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BMS Students Learn about the Holocaust from a Survivor

Jan 02, 2018 06:00AM ● By David Dunbar

Holocaust survivor Janet Applefield

story & photo by Dave Dunbar, Contributing Writer

Nearly 200 students crowded into the auditorium of the Bellingham Middle School (BMS) recently to hear a 50-minute lecture from a Holocaust survivor. These 12- and 13-year-old students sat in rapt attention as Janet Applefield described growing up in war-torn Poland during the Nazi occupation. And you could have heard a pin drop.

Applefield, who is Jewish, spoke in vivid detail about the early years of her life and her efforts to escape the ever-present threat of being discovered by Nazis. Her grandfather managed to save photographs of family and friends, and she shared some with her young audience.

Germany invaded Poland during World War II. Jews, because they did not fit into the new “master race,” were executed. By the end of the war, six million had been killed.  

Applefield, who grew up in Poland, recalled that, one day, there was a “selection.” Nazi officers in their town “decided who would live and who would die.” Those “selected” were packed into box cars and shipped off by train. Many died in transit (there was standing room only in the cars, and poison had been spread on the floor). Those who finished the five-day trip were either assigned to hard labor or “gassed,” according to Applefield.

Kids in her audience were paying close attention; seventh-grade teacher Geoffrey Favakeh explained: “There was a lot of preparation with the students beforehand, but overall, we have a terrific and respectful group of students. They had participated in a two-day lesson led by me and fellow geography teacher Robert Marzilli. They learned of the horrors of the event, and when they were informed that a survivor was going to speak to them about it, they got increasingly excited.”

As part of the lesson they also prepared questions that they were hopeful to have answered. The preparation and their genuine excitement made it very easy to keep the room attentive and respectful. Of course, the fact that the story being presented was captivating and moving played the biggest role, for it was clear that students wanted to learn and to hear what Janet had to say.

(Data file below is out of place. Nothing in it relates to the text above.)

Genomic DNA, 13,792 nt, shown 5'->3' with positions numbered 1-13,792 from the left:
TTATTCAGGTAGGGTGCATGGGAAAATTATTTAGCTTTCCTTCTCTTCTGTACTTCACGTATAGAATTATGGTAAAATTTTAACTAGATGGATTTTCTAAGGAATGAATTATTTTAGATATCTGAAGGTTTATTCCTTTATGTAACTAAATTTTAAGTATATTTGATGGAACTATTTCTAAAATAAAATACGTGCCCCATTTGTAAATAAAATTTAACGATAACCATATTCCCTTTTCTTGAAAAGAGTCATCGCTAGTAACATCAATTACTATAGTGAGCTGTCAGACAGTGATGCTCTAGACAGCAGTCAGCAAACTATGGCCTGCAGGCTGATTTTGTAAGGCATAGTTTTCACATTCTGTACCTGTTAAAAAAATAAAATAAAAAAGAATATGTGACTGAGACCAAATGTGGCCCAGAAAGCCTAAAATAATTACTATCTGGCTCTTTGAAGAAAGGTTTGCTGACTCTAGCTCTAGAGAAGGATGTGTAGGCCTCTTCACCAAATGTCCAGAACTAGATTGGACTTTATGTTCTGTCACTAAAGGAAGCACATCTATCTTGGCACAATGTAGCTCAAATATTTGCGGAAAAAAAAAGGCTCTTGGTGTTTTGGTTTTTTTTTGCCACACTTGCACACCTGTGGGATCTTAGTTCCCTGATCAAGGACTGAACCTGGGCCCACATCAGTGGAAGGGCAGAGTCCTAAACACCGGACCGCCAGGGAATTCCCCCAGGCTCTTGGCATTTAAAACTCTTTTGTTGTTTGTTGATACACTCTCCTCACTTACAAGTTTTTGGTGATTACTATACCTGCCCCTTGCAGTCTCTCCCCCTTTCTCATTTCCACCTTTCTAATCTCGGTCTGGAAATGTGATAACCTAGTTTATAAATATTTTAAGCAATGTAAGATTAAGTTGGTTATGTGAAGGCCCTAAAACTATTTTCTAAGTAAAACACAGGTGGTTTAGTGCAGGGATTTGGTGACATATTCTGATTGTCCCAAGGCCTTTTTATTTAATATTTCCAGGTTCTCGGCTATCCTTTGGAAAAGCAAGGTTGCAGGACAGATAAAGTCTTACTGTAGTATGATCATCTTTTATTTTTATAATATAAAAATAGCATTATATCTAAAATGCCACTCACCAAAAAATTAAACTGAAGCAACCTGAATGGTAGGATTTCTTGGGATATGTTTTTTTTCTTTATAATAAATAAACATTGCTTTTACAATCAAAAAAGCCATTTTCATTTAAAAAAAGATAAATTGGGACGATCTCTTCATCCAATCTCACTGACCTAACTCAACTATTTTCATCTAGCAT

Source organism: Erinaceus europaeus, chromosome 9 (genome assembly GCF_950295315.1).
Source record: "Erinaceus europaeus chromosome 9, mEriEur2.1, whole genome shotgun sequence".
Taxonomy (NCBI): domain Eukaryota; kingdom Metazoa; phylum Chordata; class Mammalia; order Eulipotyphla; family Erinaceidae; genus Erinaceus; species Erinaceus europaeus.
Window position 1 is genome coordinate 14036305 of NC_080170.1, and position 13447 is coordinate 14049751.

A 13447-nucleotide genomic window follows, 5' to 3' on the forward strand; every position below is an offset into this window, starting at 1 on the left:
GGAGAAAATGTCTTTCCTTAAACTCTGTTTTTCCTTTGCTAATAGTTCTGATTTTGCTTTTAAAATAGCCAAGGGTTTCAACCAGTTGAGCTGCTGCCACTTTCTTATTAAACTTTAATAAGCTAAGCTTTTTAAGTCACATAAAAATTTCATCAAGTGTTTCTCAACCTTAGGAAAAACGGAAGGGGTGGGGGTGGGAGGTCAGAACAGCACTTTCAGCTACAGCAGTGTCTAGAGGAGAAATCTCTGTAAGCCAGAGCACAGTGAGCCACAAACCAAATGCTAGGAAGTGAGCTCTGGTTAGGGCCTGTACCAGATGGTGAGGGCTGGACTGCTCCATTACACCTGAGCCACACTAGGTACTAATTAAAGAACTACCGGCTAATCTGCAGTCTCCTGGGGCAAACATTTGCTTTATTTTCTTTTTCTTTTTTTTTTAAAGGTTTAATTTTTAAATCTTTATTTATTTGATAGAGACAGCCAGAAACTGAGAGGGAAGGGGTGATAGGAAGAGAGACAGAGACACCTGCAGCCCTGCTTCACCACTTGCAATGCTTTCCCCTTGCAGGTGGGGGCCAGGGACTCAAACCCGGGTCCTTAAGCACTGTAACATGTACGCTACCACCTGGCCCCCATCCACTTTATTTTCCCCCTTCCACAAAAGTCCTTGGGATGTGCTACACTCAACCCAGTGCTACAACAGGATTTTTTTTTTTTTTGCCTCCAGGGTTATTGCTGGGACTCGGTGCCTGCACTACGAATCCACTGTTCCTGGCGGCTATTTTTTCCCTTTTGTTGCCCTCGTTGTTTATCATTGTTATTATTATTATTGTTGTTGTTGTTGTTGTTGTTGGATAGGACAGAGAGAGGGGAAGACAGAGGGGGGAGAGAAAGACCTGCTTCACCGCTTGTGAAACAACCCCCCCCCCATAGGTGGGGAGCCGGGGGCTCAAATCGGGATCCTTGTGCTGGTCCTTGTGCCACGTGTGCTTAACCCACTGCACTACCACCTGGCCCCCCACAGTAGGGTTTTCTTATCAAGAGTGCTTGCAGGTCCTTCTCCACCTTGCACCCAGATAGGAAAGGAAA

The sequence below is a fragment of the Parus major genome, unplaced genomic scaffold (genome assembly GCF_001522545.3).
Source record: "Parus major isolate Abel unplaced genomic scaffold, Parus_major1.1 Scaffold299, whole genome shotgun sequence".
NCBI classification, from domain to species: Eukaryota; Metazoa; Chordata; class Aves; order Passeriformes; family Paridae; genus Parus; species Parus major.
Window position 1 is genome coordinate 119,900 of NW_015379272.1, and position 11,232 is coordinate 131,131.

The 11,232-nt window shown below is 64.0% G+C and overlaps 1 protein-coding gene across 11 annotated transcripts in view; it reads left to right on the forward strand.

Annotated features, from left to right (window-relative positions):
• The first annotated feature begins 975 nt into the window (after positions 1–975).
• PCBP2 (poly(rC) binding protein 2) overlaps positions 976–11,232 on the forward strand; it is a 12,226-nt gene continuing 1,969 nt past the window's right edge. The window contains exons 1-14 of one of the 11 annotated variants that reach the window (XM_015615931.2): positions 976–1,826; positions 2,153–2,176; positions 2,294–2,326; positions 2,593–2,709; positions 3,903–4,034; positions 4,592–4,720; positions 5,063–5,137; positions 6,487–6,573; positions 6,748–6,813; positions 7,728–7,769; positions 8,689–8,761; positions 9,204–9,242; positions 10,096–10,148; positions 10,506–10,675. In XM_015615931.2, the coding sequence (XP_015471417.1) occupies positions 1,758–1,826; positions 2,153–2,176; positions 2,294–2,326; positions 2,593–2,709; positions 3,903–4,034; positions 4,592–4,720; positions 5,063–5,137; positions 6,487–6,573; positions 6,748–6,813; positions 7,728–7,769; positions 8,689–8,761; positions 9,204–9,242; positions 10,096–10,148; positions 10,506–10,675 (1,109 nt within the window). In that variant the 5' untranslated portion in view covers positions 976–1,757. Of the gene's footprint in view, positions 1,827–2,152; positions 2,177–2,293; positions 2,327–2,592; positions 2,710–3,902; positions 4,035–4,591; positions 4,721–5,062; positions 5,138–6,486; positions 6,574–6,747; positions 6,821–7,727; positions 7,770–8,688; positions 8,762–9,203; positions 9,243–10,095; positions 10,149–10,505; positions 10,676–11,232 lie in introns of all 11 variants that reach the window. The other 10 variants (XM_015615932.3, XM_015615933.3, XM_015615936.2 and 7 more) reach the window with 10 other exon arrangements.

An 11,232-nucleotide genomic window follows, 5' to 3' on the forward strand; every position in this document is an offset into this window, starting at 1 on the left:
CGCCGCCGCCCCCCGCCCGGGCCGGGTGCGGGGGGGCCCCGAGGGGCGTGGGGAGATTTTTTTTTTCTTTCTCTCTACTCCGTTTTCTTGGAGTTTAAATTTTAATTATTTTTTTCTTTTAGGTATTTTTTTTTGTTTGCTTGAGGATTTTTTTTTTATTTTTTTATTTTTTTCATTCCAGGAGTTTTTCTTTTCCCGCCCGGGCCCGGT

At age seven, Applefield found herself alone and wandering the streets. Her mother had been killed and her father was missing. She spent her time hiding from the Gestapo until being taken in by a cousin. They went to live on a farm. “I didn’t understand war then,” she said.  “Where did everybody go?”

From the farm, she went to a refugee center and then to an orphanage.  Eventually, at age 12, she reunited with her father and emigrated to New Jersey. She married at age 19, went on to college and finished with a Master’s degree in social work. She now has three grown children and five grandchildren and lives in Sharon, MA.

“When I’m gone, they will continue to tell my story,” she said. Then, addressing her Middle School audience, she asked, “How many of you will tell my story?” Dozens of hands shot into the air.

“Think about the choices you make,” she told the students. “The smallest act of kindness will have a ripple effect.”

Then, questions from the audience:

“What can I do to make the world a better place?” asked one. “Stand up to bullying, get to know a new student, be kind,” was her answer.

“What did you do for entertainment when you were at the farm?” asked another. “We climbed trees, rode the tractor and played outside” was the reply.

“Any regrets?”  “Yes,” replied Ms. Applefield, “not talking enough about my experience—it was just too hard to hear.” And she said she regrets not asking her father more questions, not having “deeper conversations.”

Applefield, who was born in the summer of 1935, was asked if she knew other survivors of the Holocaust. “Only a few; most are deceased,” she said.

She delivers 35-40 speeches each year, and had just returned from a speaking engagement in England to address the students at BMS (her fourth annual visit).

“I am Jewish,” said Mr. Favakeh, the geography teacher, and he remembers that years ago Holocaust survivors would be invited to his temple to speak. “It has been such a pleasure, now as a teacher, to be able to do the same thing for my students and continue to teach/remind students of just how horrific this event was, but how people can ultimately choose good over evil.”

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